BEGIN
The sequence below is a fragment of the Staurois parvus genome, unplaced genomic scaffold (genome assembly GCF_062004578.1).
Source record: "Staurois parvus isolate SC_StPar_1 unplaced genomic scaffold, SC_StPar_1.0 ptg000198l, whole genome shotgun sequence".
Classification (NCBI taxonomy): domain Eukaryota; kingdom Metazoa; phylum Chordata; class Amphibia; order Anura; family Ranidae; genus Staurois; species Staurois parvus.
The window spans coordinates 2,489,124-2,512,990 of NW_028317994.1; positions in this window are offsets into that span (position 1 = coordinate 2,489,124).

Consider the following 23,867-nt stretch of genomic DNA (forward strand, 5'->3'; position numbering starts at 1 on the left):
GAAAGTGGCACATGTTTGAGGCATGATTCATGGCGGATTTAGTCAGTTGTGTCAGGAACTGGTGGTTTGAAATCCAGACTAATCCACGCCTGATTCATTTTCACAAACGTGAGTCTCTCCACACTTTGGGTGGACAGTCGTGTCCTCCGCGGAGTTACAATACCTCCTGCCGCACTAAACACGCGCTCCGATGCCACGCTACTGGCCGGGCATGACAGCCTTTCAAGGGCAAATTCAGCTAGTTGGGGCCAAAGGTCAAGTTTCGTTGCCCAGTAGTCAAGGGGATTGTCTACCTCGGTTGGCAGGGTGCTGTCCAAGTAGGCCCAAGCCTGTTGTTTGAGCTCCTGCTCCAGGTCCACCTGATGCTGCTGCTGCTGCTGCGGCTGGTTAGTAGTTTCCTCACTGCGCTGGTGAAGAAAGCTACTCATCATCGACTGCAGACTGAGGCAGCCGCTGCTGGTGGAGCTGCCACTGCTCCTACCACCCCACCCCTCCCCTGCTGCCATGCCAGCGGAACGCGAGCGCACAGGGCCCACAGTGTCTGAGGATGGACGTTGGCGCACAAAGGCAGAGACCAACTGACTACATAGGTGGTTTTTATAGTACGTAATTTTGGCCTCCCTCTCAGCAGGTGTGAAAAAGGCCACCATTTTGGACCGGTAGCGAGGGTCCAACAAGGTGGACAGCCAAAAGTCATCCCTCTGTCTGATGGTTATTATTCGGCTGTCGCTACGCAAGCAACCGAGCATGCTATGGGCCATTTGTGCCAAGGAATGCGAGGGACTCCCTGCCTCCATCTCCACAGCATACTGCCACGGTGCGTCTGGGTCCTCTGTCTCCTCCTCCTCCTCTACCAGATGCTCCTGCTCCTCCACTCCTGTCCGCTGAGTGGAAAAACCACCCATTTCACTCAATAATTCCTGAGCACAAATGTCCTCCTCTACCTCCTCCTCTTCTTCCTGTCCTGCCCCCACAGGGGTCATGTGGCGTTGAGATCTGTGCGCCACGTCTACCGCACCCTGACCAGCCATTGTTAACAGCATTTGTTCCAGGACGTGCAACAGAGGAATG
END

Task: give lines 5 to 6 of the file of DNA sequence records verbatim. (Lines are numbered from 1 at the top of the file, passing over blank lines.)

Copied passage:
Consider the following 23,867-nt stretch of genomic DNA (forward strand, 5'->3'; position numbering starts at 1 on the left):
GAAAGTGGCACATGTTTGAGGCATGATTCATGGCGGATTTAGTCAGTTGTGTCAGGAACTGGTGGTTTGAAATCCAGACTAATCCACGCCTGATTCATTTTCACAAACGTGAGTCTCTCCACACTTTGGGTGGACAGTCGTGTCCTCCGCGGAGTTACAATACCTCCTGCCGCACTAAACACGCGCTCCGATGCCACGCTACTGGCCGGGCATGACAGCCTTTCAAGGGCAAATTCAGCTAGTTGGGGCCAAAGGTCAAGTTTCGTTGCCCAGTAGTCAAGGGGATTGTCTACCTCGGTTGGCAGGGTGCTGTCCAAGTAGGCCCAAGCCTGTTGTTTGAGCTCCTGCTCCAGGTCCACCTGATGCTGCTGCTGCTGCTGCGGCTGGTTAGTAGTTTCCTCACTGCGCTGGTGAAGAAAGCTACTCATCATCGACTGCAGACTGAGGCAGCCGCTGCTGGTGGAGCTGCCACTGCTCCTACCACCCCACCCCTCCCCTGCTGCCATGCCAGCGGAACGCGAGCGCACAGGGCCCACAGTGTCTGAGGATGGACGTTGGCGCACAAAGGCAGAGACCAACTGACTACATAGGTGGTTTTTATAGTACGTAATTTTGGCCTCCCTCTCAGCAGGTGTGAAAAAGGCCACCATTTTGGACCGGTAGCGAGGGTCCAACAAGGTGGACAGCCAAAAGTCATCCCTCTGTCTGATGGTTATTATTCGGCTGTCGCTACGCAAGCAACCGAGCATGCTATGGGCCATTTGTGCCAAGGAATGCGAGGGACTCCCTGCCTCCATCTCCACAGCATACTGCCACGGTGCGTCTGGGTCCTCTGTCTCCTCCTCCTCCTCTACCAGATGCTCCTGCTCCTCCACTCCTGTCCGCTGAGTGGAAAAACCACCCATTTCACTCAATAATTCCTGAGCACAAATGTCCTCCTCTACCTCCTCCTCTTCTTCCTGTCCTGCCCCCACAGGGGTCATGTGGCGTTGAGATCTGTGCGCCACGTCTACCGCACCCTGACCAGCCATTGTTAACAGCATTTGTTCCAGGACGTGCAACAGAGGAATG